Vice President Dick Cheney Admits Calling the Shots in the Bush White House

| by Michael Allen
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For years the so-called 'liberal media' was vilified by Republicans for reporting that Vice President Dick Cheney was often calling the shots in the Bush administration.

In a new documentary to air on Showtime, 'The World According to Dick Cheney, ' the former vice president confirms much of what the media reported about him.

Recalling the events right after 9/11, Cheney admitted he took control of presidential decisions. "I had a job to do" is his defense, reports the New York Times.

"I got on the telephone with the president, who was in Florida, and told him not to be at one location where we could both be taken out," says Cheney in the documentary.

While Cheney kept President Bush flying aimlessly around the country, he and wife Lynn left on a helicopter for a secure undisclosed location.

"I gave the instructions that we'd authorize our pilots to take it out," Cheney recalls in reference to a hijacked airliner headed to Washington D.C. that crashed in a Pennsylvania field.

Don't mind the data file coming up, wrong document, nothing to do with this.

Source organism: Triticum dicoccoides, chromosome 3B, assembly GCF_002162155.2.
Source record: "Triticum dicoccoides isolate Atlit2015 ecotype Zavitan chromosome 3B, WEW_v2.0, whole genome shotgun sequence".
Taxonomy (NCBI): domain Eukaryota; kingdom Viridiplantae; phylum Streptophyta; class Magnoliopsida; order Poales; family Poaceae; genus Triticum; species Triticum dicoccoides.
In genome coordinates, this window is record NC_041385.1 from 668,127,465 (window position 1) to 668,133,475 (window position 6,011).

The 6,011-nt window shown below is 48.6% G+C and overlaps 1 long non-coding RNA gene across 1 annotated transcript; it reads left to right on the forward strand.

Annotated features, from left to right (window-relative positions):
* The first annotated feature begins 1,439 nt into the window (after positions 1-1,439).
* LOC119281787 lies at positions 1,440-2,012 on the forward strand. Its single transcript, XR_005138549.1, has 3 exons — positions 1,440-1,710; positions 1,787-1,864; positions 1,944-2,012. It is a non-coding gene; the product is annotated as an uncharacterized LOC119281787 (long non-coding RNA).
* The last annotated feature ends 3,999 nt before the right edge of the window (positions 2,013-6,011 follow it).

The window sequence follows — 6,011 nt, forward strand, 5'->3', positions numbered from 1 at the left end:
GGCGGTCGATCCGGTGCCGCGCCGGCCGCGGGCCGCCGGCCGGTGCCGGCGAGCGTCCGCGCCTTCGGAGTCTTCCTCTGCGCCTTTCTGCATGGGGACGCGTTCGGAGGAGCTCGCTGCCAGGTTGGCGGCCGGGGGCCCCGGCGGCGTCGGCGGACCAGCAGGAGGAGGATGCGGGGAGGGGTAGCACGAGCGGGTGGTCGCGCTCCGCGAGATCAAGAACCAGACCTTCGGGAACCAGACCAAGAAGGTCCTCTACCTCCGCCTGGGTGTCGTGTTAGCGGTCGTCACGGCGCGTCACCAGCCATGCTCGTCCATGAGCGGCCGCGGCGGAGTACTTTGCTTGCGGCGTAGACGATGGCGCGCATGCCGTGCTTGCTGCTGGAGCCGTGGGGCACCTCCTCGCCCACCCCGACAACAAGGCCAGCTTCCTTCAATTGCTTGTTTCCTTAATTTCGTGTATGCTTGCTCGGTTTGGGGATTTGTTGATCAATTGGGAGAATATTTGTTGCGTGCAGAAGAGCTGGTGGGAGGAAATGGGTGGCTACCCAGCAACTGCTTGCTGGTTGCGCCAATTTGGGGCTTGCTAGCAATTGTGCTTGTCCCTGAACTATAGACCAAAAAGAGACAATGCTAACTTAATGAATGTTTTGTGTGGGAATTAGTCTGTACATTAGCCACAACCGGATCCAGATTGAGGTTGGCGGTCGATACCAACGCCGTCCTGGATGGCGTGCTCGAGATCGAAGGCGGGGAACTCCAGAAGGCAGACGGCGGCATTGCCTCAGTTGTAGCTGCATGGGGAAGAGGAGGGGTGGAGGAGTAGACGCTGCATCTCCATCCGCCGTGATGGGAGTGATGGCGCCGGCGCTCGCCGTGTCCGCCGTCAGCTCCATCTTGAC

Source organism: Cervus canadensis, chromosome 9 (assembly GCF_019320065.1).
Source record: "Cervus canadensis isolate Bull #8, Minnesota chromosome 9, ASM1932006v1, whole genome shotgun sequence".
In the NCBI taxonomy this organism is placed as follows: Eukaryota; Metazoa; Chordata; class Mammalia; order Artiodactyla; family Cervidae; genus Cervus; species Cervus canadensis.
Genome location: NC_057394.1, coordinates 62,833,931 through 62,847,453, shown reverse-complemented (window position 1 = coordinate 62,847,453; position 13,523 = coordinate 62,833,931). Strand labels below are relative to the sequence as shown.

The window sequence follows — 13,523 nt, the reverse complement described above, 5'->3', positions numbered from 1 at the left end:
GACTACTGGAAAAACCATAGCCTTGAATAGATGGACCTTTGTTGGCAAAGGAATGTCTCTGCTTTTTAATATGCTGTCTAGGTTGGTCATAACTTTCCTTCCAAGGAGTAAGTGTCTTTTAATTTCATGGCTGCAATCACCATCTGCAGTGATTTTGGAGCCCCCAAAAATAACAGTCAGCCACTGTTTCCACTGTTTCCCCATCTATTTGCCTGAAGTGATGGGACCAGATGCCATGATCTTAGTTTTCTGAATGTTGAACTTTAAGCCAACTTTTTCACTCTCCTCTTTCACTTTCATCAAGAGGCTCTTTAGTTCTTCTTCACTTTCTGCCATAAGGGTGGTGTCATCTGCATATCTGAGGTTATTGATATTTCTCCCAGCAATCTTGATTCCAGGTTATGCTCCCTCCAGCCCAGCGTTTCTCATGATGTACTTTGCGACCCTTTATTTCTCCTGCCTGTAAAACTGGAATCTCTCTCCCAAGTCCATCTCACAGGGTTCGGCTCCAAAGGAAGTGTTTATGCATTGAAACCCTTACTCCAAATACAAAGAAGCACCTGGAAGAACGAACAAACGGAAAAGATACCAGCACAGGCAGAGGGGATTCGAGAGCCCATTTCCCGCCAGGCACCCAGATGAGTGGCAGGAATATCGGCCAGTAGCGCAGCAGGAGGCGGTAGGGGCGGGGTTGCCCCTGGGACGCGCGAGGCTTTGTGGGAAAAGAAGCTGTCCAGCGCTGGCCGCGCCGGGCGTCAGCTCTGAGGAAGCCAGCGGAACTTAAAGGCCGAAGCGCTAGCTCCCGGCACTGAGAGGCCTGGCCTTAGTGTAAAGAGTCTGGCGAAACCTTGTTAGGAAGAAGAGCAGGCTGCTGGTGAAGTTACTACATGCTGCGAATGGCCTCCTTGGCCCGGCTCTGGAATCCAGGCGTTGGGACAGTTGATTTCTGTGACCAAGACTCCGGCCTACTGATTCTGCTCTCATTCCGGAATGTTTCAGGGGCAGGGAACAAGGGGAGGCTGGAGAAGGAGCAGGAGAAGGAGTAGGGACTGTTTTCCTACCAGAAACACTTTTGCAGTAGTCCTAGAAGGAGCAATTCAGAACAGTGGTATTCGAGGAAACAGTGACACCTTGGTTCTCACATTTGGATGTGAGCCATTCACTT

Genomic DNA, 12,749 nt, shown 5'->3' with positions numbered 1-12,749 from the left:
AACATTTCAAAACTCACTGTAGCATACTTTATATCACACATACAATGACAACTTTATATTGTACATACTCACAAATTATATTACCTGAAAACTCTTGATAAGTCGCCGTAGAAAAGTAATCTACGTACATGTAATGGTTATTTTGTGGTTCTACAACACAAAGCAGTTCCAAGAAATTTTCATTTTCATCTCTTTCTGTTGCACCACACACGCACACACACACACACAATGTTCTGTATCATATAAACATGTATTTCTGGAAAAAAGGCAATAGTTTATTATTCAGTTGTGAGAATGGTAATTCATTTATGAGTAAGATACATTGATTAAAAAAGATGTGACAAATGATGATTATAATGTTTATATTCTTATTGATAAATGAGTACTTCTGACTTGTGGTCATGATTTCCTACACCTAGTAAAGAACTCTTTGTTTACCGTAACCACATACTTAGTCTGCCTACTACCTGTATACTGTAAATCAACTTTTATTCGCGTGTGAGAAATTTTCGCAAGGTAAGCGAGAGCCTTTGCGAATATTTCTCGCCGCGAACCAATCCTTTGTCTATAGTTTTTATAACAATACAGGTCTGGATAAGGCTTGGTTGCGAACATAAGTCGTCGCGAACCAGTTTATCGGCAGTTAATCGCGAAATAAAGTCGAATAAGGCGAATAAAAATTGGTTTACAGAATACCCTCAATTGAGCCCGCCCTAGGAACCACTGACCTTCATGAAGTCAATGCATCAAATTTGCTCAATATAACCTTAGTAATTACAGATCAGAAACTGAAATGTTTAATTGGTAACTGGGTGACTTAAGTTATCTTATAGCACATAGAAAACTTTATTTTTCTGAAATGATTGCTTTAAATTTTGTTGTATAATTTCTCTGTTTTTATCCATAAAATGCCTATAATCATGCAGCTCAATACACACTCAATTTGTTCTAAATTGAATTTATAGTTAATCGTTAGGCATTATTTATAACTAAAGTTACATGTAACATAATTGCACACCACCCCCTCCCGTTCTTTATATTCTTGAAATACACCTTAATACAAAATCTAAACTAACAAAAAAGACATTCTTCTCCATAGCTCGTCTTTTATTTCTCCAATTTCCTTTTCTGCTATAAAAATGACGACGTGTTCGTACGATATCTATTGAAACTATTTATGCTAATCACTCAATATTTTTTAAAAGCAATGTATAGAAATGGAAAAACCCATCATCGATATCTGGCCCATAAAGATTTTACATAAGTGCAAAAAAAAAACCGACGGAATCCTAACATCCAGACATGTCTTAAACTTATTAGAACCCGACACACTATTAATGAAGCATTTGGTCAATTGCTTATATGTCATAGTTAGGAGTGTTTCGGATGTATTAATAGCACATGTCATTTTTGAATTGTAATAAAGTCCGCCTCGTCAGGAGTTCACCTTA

"After I'd given the order, it was pretty quiet. Everybody had heard it, and it was obviously a significant moment," said Cheney.

When they testified together before the 9/11 Commission, Bush and Cheney said that in a previous call, the president had authorized the vice president to give a shoot-down order if needed. The 9/11 commission found "no documentary evidence for this call."

When he was supposed to be vetting vice presidential candidates, Cheney was actually demanding so much material from them that there was always something to criticize.

Cheney told Bush about conflicts between presidents and vice presidents sparked by the vice president's ambition, while claiming that he did not want the job, which, of course, he did and got.

Cheney ran the transition team and hired his buddies from his Nixon days, including Donald Rumsfeld, whom George H.W. Bush did not like.

To make his case for going after Saddam Hussein instead 9/11 mastermind Osama Bin Laden, Cheney played on Bush's fear of being seen as a wimp, as his father had been.

When Cheney kept Bush out of the loop on the Justice Department's opposition to Cheney's illegal warrantless domestic spying program, the relationship was ruptured. It was all but destroyed when Bush refused to fully pardon Cheney's assistant 'Scooter' Libby.

Cheney still defends waterboarding, which is defined as 'torture' by the U.S. and a U.N. agreement signed by President Reagan: "Are you going to trade the lives of a number of people because you want to preserve your honor? I don't lie awake at night thinking, gee, what are they going to say about me?"

Source: New York Times